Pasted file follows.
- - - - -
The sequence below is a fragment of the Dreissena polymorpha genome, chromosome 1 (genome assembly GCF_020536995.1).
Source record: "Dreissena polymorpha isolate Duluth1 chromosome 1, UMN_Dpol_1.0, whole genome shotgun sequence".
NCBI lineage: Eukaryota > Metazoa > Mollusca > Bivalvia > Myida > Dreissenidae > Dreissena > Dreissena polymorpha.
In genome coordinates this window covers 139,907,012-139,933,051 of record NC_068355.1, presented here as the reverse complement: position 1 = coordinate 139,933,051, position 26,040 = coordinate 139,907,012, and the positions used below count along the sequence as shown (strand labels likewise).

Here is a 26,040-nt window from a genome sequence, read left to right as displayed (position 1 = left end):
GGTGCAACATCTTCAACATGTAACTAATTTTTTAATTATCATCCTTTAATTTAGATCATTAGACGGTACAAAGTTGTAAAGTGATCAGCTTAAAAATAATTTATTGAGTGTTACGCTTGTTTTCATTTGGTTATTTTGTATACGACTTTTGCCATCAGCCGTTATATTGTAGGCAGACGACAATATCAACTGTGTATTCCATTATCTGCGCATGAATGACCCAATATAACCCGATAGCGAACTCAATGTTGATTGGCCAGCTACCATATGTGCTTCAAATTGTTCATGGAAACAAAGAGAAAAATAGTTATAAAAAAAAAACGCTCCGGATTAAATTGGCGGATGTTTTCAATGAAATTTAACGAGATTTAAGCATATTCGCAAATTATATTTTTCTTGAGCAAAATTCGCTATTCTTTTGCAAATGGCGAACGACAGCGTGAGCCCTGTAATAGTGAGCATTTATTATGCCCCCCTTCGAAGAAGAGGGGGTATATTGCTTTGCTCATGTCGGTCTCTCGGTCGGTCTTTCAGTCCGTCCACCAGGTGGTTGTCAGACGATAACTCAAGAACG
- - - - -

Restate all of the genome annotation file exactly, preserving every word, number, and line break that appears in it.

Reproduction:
The sequence below is a fragment of the Dreissena polymorpha genome, chromosome 1 (genome assembly GCF_020536995.1).
Source record: "Dreissena polymorpha isolate Duluth1 chromosome 1, UMN_Dpol_1.0, whole genome shotgun sequence".
NCBI lineage: Eukaryota > Metazoa > Mollusca > Bivalvia > Myida > Dreissenidae > Dreissena > Dreissena polymorpha.
In genome coordinates this window covers 139,907,012-139,933,051 of record NC_068355.1, presented here as the reverse complement: position 1 = coordinate 139,933,051, position 26,040 = coordinate 139,907,012, and the positions used below count along the sequence as shown (strand labels likewise).

Here is a 26,040-nt window from a genome sequence, read left to right as displayed (position 1 = left end):
GGTGCAACATCTTCAACATGTAACTAATTTTTTAATTATCATCCTTTAATTTAGATCATTAGACGGTACAAAGTTGTAAAGTGATCAGCTTAAAAATAATTTATTGAGTGTTACGCTTGTTTTCATTTGGTTATTTTGTATACGACTTTTGCCATCAGCCGTTATATTGTAGGCAGACGACAATATCAACTGTGTATTCCATTATCTGCGCATGAATGACCCAATATAACCCGATAGCGAACTCAATGTTGATTGGCCAGCTACCATATGTGCTTCAAATTGTTCATGGAAACAAAGAGAAAAATAGTTATAAAAAAAAAACGCTCCGGATTAAATTGGCGGATGTTTTCAATGAAATTTAACGAGATTTAAGCATATTCGCAAATTATATTTTTCTTGAGCAAAATTCGCTATTCTTTTGCAAATGGCGAACGACAGCGTGAGCCCTGTAATAGTGAGCATTTATTATGCCCCCCTTCGAAGAAGAGGGGGTATATTGCTTTGCTCATGTCGGTCTCTCGGTCGGTCTTTCAGTCCGTCCACCAGGTGGTTGTCAGACGATAACTCAAGAACG